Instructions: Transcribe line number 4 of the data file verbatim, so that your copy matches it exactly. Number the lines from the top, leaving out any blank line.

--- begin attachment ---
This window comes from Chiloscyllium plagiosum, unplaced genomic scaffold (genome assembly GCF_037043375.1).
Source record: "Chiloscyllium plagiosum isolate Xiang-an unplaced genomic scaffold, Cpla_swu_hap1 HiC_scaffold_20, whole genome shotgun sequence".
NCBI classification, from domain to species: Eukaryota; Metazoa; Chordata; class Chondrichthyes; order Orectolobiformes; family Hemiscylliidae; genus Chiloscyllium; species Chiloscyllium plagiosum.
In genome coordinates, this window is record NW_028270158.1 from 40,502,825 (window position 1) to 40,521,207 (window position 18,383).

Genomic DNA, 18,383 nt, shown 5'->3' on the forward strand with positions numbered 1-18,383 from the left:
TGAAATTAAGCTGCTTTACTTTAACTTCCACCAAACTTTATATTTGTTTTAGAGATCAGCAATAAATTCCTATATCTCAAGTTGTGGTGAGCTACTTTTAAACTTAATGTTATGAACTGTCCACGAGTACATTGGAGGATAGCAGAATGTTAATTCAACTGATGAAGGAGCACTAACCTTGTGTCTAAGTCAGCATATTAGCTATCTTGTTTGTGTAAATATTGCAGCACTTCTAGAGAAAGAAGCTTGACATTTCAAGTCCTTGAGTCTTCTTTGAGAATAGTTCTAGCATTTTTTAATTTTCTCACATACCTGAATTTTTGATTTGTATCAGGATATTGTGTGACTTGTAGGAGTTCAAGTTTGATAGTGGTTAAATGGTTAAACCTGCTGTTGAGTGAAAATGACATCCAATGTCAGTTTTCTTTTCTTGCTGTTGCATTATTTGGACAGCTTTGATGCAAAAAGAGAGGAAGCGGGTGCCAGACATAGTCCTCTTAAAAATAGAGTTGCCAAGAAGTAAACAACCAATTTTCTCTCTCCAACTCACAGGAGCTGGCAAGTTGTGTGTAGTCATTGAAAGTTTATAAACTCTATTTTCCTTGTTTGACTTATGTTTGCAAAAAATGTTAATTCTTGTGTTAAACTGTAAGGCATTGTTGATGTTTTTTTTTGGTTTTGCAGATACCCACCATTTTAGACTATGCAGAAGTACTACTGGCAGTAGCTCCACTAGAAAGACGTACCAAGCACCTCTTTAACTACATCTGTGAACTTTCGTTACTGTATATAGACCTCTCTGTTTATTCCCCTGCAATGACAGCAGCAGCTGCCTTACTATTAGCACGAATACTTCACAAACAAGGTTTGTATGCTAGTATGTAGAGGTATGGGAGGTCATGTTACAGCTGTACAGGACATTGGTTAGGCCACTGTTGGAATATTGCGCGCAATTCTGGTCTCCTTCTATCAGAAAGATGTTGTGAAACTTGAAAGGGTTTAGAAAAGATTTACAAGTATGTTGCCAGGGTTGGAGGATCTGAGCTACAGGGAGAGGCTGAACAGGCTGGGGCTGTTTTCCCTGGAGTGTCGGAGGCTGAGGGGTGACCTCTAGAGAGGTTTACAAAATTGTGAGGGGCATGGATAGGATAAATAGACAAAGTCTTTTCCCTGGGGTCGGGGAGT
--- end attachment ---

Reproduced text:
In genome coordinates, this window is record NW_028270158.1 from 40,502,825 (window position 1) to 40,521,207 (window position 18,383).